Houchin Community Blood Bank already has a tough time getting people through the door to donate blood when there's not a pandemic, but now it's facing another challenge: getting those who have recovered from the coronavirus to donate convalescent plasma.

For those who have been previously diagnosed with COVID-19 and recovered from the illness, their blood plasma, which is rich in antibodies, is donated to help build up the immune system in someone who has a serious or life-threatening COVID-19 infection, explained Rachel Parlier, creative development coordinator. This has been used to help treat other illnesses as well.

During the donation, a machine determines how much plasma someone can give, depending on their height, weight and other factors. Individuals can give up to 1,000 milliliters of plasma, which can provide five units.

How much plasma a sick individual will need also varies from patient to patient. Josie Pippert, director of quality assurance, said some patients have been transfusing two units.

Unlike other donations where the blood bank can call and ask people to stop by, it's a bit trickier with this one.

"We’re just depending on recovered people to call us," Pippert said, as well as doctors recommending those patients to donate. "We can’t go find them because of HIPAA," which protects an individual's health information. Hospitals also can't release information on who has recovered from COVID-19.

As of Thursday, Houchin has received 52 convalescent plasma donations, which has come out to 170 units.

With the number of new coronavirus cases surpassing 100 seven times in the last eight days, Pippert says the donations currently received are far from enough to help those who need it most. In fact, the blood bank has had to import convalescent plasma from places such as Cedars-Sinai Medical Center and UCLA because there hasn't been enough.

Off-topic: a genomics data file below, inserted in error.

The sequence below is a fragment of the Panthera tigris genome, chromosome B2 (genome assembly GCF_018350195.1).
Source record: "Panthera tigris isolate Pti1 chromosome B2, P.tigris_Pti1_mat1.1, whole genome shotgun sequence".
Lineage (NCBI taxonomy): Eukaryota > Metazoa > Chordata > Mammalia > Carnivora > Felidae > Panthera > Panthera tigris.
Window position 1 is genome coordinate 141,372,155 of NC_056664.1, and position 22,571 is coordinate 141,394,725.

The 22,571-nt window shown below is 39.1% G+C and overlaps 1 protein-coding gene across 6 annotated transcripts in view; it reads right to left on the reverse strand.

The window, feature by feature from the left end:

"As soon as it’s available and ready to ship, it’s gone," she said. "It's all gone locally. We haven’t shared our convalescent plasma with any other county."

According to the Kern County Public Health Services Department, as of Tuesday, 3,777 individuals have recovered from COVID-19 — all potential donors.

Pippert would like to see a couple of recovered individuals coming to the blood bank's Bolthouse Drive location daily to donate convalescent plasma. On Tuesday, there were three individuals scheduled to do just that.

One was Ridgecrest resident Bob Beecroft. In March, Beecroft underwent heart surgery, putting him among those most vulnerable to severe illness caused by the coronavirus. After he returned to work in May, he and his wife decided to get tested for COVID-19. A few days later, he learned he tested positive. 

He said he experienced shortness of breath and chills, but he thought it was all related to his surgery. 

Now fully recovered, Beecroft, sitting in the donation room Tuesday afternoon, said donating plasma was a simple way to give back to fellow Kern County residents.

"It’s a good opportunity to help others, so I encourage (people who have recovered) to donate," he said.

Those interested in donating can call the Houchin Community Blood Bank COVID-19 convalescent plasma hotline at 661-616-2575. Individuals must show proof of an initial positive COVID-19 test or positive antibody test and must be free of all symptoms for at least 14 days. Plasma from those with blood types AB and A is most sought after.

Someone can donate convalescent plasma eight times in a three-month period, explained Pippert, and they get volume replacement, which helps the donor feel OK and not dehydrated or worn out. 

"We have more people in the hospitals than we have donors," Parlier said. "We need them and that community support."

Ema Sasic can be reached at 661-395-7392. Follow her on Twitter: @ema_sasic.

Recommended for you

(0) comments

Welcome to the discussion.

Keep it Clean. Please avoid obscene, vulgar, lewd, racist or sexually-oriented language.
Don't Threaten. Threats of harming another person will not be tolerated.
Be Truthful. Don't knowingly lie about anyone or anything.
Be Nice. No racism, sexism or any sort of -ism that is degrading to another person.
Be Proactive. Use the 'Report' link on each comment to let us know of abusive posts.
Share with Us. We'd love to hear eyewitness accounts, the history behind an article.